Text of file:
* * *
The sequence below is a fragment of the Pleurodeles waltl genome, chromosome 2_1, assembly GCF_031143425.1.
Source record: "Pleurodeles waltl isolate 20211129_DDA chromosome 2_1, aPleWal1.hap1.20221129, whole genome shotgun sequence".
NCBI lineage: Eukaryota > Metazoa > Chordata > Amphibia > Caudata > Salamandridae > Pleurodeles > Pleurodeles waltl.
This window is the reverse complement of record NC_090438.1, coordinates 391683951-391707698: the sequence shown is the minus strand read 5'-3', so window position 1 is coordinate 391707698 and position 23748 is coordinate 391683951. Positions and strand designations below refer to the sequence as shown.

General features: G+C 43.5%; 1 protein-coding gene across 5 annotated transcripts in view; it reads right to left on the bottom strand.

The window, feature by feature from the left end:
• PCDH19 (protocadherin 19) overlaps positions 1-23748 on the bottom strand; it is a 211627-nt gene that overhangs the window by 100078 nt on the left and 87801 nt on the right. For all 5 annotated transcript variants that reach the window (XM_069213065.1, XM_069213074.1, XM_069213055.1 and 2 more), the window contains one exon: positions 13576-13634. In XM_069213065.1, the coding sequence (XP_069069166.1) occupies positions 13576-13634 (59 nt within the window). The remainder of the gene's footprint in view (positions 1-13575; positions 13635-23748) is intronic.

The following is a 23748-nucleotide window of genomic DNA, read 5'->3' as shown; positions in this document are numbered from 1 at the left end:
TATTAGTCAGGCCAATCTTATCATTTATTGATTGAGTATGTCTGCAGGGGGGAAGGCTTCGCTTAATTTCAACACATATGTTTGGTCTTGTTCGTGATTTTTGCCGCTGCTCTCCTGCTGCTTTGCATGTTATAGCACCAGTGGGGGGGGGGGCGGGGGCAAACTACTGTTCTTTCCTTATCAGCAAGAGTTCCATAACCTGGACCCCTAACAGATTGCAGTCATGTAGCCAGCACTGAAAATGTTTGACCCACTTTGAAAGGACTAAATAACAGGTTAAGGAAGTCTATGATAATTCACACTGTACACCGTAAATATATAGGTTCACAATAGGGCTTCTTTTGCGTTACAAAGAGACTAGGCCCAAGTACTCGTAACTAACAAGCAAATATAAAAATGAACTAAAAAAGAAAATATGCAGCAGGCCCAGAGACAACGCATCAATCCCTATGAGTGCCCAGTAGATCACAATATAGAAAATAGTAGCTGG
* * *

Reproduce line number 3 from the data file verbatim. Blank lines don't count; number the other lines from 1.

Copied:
NCBI lineage: Eukaryota > Metazoa > Chordata > Amphibia > Caudata > Salamandridae > Pleurodeles > Pleurodeles waltl.